Ecocapsule, a company in Slovakia that builds what it calls “intelligent micro-units,” is developing a concept that combines its existing egg-shaped smart-room design with a to-be-developed autonomous undercarriage. Fully idealized, the concept would result in micro-units that could be fitted out as offices, studio apartments, or even recreational rooms that would transport occupants autonomously to wherever they desire.
If an individual wanted to wake up at the beach on a Saturday morning but had to work late the night before, an Ecocapsule could be used as a studio apartment so that the user could get a good night’s rest while being transported precisely to the desired location. If someone was priced out of the area where he or she worked, the micro-unit could provide affordable housing as well as a means of transportation to and from work. The micro-units are also self-sustainable alternatives for those interested in living off the grid.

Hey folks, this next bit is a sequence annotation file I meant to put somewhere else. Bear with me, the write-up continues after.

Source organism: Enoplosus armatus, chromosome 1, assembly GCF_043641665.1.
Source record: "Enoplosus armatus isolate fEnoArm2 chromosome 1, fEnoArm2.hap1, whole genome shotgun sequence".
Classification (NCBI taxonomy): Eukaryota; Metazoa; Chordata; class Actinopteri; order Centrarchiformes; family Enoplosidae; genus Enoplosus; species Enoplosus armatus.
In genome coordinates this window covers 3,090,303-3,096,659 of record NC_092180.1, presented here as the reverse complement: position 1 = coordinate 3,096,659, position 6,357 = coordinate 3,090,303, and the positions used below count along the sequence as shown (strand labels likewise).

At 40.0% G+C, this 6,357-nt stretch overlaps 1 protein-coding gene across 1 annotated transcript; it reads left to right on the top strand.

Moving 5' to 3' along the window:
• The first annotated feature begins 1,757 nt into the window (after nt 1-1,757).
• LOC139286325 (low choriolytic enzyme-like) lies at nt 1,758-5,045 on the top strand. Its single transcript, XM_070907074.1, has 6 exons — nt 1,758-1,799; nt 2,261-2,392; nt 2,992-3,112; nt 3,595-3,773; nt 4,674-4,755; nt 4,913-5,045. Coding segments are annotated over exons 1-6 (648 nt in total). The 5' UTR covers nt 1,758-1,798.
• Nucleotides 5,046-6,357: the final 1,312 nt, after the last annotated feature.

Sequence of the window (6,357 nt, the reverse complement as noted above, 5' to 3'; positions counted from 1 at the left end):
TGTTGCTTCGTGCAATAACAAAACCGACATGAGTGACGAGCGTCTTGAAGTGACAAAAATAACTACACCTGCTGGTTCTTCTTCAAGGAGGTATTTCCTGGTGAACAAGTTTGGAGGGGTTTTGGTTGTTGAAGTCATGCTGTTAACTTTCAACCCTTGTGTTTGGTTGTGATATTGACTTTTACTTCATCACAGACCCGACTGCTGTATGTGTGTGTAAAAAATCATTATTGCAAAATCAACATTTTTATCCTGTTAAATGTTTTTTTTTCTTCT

The customizable Ecocapsules are 4.7 m long, 2.2 m wide, and 2.5 m tall with 6.3 sq m of floor space and include running water and plumbing. The units spheroid shape maximizes the collection of rainwater and dew, according to the designers. A filtration system that turns this gathered water into potable water can also be set up to draw from external water supplies, including streams or lakes.
The Ecocapsules are powered by self-generated green energy. A small, extendable wind turbine or solar cells can be placed atop the unit to generate energy to be stored in a battery pack that operates the room’s functions. If the Ecocapsule is docked and plugged into a microgrid, it can send its generated power to the grid once its battery is full, potentially earning credits to be used later to draw energy, according to the designers.
Stationary and towable Ecocapsules have already been designed and are being sold by the company. Autonomous versions for the nomads of the future are in the concept phase, though the company is searching for a production partner.
This article first appeared in the November 2020 issue of Civil Engineering.